SoFo: Wolves— Fact vs. Fiction and What You Need To Know: Adults/Teens/Children 8+
Program Presenter: Molly Vorhaus, South Fork Natural History Museum Summer Intern.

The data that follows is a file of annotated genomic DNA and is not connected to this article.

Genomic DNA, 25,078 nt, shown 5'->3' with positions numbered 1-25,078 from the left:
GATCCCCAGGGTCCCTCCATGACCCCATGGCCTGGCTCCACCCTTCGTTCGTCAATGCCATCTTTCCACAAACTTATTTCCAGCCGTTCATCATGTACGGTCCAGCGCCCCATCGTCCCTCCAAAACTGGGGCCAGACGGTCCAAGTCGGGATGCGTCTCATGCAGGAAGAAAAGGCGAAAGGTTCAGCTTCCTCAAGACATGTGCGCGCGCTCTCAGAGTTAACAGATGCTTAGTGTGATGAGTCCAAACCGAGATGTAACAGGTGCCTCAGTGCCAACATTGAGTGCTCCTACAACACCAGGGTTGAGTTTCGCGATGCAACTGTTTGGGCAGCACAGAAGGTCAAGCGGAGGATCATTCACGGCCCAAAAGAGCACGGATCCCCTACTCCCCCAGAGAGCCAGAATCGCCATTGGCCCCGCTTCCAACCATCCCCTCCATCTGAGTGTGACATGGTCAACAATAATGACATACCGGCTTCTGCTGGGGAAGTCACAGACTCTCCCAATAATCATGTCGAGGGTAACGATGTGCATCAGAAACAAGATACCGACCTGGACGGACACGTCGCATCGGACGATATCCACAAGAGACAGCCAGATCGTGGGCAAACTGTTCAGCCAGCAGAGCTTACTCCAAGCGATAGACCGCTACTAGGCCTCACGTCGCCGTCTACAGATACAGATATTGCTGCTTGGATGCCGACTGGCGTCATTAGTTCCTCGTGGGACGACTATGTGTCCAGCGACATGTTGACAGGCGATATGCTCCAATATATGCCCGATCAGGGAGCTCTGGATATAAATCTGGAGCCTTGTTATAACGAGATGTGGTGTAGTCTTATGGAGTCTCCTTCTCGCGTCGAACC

Throughout time, wolves have been important animals in both the natural environment and human society. Viewed as predators, symbols, family members and, more recently, pets, wolves have played an important role in the human understanding of both nature and social institutions. As a result of children’s literature, conflict with livestock ranchers and other human communities, and media portrayals of wolves as predators, villains, and a vicious species, wolves have been the target of hunting for many years. However, wolves are a keystone species, having important roles to maintain biodiversity in various environments. Removal of wolves from their rightful homes in the wilderness is detrimental to these animals as individuals and the ecosystem around them, and contributes to biodiversity loss. Yet while there are thousands of wild wolves in North America, there are far more wolves (and wolf-dog hybrids) living in captivity. The aim for this presentation is to bring awareness of the species that played the role of neighbor to those of us living in Long Island for many years. We will explore the various roles of wolves in multiple societies and why they are important members of our ecosystems. Further, we will also explore the various viewpoints that encourage harmful practices against wolves. Whether they are views that support the wolf and wolf-hybrid pet-trade, or the hunting of wolves, Molly’s presentation seeks to enlighten how the various viewpoints can be detrimental to wolves, and what we can do to stop this perpetuation of harmful practices. Molly is studying wolves for her senior thesis at Gettysburg College.